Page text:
107 F3d 871 United States v. Burkett
107 F.3d 871
UNITED STATES of America, Appellee,
Beverly BURKETT, Defendant-Appellant.
United States Court of Appeals, Sixth Circuit.
Jan. 3, 1997.
NOTICE: Sixth Circuit Rule 24(c) states that citation of unpublished dispositions is disfavored except for establishing res judicata, estoppel, or the law of the case and requires service of copies of cited unpublished dispositions of the Sixth Circuit.
Before: KENNEDY and BATCHELDER, Circuit Judges, and EDGAR, District Judge.*
Defendant Beverly Burkett pleaded guilty in the United States District Court for the Western District of Tennessee to an information alleging that she, as an assistant vice president of Reelfoot Bank of Union City, Tennessee, knowingly and wilfully converted $180,550.32 from the bank on September 22, 1995, see 18 U.S.C. § 656, and made false entries in the books and records of the bank in the amount of $83,075.66 and $99,973.66 on October 25, 1995. See id. § 1005. She made the false entries to cover up the previous embezzlement. She appeals her sentence.
In sentencing the defendant, the district court held that Burkett was in Offense Level 13 and Criminal History Category I, so the sentencing range was 12 to 18 months. U.S. SENTENCING GUIDELINES MANUAL ("U.S.S.G.") § 5A (1995). The district court rejected the defendant's contention that her behavior was "aberrant," and therefore declined her request for a downward departure. The court then sentenced her to 12 months and one day on each count, to run concurrently, and three years' supervised release.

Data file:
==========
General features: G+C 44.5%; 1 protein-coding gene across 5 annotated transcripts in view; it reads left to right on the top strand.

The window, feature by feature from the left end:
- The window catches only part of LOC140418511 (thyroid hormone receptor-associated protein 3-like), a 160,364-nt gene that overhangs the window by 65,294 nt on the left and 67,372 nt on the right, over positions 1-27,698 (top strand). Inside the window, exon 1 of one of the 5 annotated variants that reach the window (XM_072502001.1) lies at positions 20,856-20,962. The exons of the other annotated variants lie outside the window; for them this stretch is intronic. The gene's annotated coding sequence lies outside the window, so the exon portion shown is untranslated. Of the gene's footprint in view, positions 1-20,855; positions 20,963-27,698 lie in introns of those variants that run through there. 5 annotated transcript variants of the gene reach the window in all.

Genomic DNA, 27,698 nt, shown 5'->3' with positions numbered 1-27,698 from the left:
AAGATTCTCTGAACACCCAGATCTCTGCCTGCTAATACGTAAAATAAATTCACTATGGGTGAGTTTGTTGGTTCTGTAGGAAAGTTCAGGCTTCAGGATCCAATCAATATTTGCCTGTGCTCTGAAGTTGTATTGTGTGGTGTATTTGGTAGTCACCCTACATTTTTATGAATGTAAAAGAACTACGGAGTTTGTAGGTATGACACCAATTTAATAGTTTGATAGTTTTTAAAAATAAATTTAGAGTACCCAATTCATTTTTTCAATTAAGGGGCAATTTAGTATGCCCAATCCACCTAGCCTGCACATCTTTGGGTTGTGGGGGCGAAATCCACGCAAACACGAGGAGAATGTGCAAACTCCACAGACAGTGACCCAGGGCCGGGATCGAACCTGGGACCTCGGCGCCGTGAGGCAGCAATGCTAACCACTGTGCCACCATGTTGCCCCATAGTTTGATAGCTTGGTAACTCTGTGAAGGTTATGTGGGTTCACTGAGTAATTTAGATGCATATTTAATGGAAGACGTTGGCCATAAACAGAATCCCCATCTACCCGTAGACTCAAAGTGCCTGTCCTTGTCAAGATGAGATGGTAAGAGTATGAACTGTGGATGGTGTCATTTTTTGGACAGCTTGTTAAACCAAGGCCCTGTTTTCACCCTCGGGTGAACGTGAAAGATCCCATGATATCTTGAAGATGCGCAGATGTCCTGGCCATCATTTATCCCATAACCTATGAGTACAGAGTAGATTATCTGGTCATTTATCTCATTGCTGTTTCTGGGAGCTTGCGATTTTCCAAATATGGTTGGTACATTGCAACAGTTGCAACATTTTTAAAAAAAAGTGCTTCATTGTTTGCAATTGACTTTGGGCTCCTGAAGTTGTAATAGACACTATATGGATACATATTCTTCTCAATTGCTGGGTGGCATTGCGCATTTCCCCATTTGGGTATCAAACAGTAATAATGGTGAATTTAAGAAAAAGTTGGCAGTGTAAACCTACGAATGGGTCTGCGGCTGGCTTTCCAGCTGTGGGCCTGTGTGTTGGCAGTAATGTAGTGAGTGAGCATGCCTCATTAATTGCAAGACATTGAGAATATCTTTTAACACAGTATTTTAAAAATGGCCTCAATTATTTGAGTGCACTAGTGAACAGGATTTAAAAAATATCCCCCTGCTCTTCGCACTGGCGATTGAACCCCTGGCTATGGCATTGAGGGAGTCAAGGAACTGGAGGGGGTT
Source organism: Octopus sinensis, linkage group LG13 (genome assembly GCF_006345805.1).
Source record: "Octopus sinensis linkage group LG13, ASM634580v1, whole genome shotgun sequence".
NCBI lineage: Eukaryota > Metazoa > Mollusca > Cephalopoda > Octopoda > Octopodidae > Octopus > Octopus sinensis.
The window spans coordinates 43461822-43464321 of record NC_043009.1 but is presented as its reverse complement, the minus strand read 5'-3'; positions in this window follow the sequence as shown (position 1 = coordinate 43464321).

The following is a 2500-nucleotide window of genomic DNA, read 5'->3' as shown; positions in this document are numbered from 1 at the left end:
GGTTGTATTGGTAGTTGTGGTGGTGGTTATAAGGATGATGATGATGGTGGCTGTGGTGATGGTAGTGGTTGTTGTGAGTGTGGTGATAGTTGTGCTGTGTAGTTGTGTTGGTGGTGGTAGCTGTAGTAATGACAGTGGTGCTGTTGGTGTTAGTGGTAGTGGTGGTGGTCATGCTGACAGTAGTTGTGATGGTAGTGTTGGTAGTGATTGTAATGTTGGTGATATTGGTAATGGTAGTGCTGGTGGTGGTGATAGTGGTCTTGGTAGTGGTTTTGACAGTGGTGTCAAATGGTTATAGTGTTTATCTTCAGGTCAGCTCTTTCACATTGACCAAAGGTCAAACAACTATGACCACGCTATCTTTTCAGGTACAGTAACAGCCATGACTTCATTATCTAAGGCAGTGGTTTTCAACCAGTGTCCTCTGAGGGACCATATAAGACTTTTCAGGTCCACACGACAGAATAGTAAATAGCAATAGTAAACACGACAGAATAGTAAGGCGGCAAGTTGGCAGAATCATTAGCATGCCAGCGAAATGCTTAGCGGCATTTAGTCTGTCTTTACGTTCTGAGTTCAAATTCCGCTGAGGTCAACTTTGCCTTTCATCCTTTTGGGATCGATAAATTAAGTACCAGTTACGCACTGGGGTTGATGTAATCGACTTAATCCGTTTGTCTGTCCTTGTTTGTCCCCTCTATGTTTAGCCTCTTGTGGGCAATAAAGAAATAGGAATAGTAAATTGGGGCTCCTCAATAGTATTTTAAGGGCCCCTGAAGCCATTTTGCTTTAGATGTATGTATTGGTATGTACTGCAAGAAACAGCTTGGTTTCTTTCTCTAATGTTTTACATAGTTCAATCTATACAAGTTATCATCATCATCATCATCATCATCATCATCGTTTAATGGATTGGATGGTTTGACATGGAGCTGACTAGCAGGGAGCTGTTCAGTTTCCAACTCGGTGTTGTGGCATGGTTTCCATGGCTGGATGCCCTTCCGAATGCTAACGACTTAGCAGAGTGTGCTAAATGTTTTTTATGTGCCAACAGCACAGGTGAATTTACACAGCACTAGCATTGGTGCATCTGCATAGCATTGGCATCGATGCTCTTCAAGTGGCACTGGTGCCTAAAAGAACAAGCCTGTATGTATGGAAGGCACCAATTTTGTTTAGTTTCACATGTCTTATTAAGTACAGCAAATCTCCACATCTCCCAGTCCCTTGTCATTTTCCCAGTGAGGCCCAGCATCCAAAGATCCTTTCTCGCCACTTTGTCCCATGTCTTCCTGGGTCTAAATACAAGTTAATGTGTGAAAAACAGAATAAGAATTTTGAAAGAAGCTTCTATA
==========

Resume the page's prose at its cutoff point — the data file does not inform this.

A district court's refusal to depart downward is not appealable when the court was aware of its discretion to depart, has properly calculated the applicable Guideline range, and has imposed a sentence that is not illegal and does not result from an incorrect application of that Guideline range. See United States v. Brannon, 7 F.3d 516, 521-22 (6th Cir.1993) (citing United States v. Davis, 919 F.2d 1181, 1187 (6th Cir.1990)); see also United States v. Draper, 888 F.2d 1100, 1105 (6th Cir.1989). Burkett does not claim that the district court incorrectly calculated or applied the Guideline range, nor does she claim that the sentence imposed is illegal. Rather, Burkett claims in her brief on appeal that the district court's refusal to depart downward was based on an erroneous finding that her action was not the result of a "single act of aberrant behavior," which the Guidelines mention as a circumstance that "may justify probation at higher offense levels through departures." U.S.S.G., Ch. 1, Pt. A(4)(d). Burkett at oral argument, however, argued that the district court erred in not properly defining "single act of aberrant behavior," and, we gather, not understanding that under the totality of the circumstances in her case, it had discretion to depart. We will construe this appeal as one raising a claim of misapplication of the Guidelines to the facts, over which we have jurisdiction.
Title 18 U.S.C. § 3742(e) requires us to review the district court's findings of fact for clear error, and to give due deference to its application of the Guidelines to the facts. The Supreme Court has recently held that we review for abuse of discretion1 the sentencing court's determination to depart downward. See Koon v. United States, 518 U.S. ----, ----, 116 S.Ct. 2035, 2046-48 (1996). We think that the Court's reasoning requires that, to the extent that a sentencing court's failure to depart downward is reviewable at all, it must be reviewed for abuse of discretion. Here, we construe the appeal as raising a claim of misapplication of the Guidelines to the facts, which we will review for abuse of discretion.